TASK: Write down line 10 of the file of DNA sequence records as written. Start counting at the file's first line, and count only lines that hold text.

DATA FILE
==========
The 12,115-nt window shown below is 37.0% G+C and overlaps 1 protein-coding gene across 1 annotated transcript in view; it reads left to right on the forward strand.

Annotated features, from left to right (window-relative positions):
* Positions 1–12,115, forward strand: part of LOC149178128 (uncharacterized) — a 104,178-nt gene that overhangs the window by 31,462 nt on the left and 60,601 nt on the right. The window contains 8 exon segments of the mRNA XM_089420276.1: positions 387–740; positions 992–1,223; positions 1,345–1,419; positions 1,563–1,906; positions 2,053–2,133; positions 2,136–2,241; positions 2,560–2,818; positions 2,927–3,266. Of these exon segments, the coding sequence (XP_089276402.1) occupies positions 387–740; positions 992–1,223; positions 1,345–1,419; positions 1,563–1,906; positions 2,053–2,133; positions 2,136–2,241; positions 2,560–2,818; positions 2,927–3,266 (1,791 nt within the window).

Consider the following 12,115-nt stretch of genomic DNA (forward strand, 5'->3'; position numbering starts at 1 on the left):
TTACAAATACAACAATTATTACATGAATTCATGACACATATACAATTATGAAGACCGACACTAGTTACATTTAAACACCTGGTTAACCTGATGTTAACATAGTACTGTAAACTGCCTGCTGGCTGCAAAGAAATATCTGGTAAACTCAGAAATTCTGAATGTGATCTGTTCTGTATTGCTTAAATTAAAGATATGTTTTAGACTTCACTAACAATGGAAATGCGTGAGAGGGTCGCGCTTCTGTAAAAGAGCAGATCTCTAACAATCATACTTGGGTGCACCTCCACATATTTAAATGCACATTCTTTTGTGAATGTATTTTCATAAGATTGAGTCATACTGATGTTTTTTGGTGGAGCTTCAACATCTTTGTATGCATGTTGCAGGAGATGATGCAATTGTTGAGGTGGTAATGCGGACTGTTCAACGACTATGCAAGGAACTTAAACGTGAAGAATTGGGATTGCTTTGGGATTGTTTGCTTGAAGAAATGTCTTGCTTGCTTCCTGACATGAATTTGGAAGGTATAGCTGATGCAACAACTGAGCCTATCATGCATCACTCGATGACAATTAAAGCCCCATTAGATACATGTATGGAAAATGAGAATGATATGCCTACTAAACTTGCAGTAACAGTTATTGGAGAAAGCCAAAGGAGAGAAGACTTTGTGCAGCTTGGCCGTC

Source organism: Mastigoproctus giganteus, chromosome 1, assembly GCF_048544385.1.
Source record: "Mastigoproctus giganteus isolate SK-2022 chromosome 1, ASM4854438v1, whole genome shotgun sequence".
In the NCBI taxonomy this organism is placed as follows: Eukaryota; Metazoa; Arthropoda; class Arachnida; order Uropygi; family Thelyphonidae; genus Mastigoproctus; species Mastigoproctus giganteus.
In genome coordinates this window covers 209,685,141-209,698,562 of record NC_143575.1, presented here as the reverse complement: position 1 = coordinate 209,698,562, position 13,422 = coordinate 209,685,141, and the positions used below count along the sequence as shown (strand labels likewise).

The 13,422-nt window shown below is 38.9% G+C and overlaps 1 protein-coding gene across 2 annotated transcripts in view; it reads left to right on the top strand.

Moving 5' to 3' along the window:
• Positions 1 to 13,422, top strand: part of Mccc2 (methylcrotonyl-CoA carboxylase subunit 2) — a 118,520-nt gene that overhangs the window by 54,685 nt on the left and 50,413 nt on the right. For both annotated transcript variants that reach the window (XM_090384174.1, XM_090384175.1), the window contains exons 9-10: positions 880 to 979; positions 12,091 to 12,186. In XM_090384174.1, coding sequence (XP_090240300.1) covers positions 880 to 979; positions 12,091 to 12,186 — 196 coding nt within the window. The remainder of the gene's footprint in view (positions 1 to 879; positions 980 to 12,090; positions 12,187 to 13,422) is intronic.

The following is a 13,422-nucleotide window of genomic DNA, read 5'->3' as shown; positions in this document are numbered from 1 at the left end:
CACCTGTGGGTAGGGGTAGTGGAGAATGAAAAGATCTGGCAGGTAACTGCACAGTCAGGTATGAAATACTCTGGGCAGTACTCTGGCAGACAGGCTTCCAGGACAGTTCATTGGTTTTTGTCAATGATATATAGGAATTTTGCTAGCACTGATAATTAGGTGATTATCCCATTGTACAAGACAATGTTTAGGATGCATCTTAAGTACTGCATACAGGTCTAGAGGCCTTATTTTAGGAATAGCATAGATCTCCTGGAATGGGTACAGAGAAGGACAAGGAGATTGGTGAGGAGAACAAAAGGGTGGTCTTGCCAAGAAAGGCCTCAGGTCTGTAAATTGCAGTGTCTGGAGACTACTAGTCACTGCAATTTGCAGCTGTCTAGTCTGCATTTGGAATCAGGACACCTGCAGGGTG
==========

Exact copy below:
The 13,422-nt window shown below is 38.9% G+C and overlaps 1 protein-coding gene across 2 annotated transcripts in view; it reads left to right on the top strand.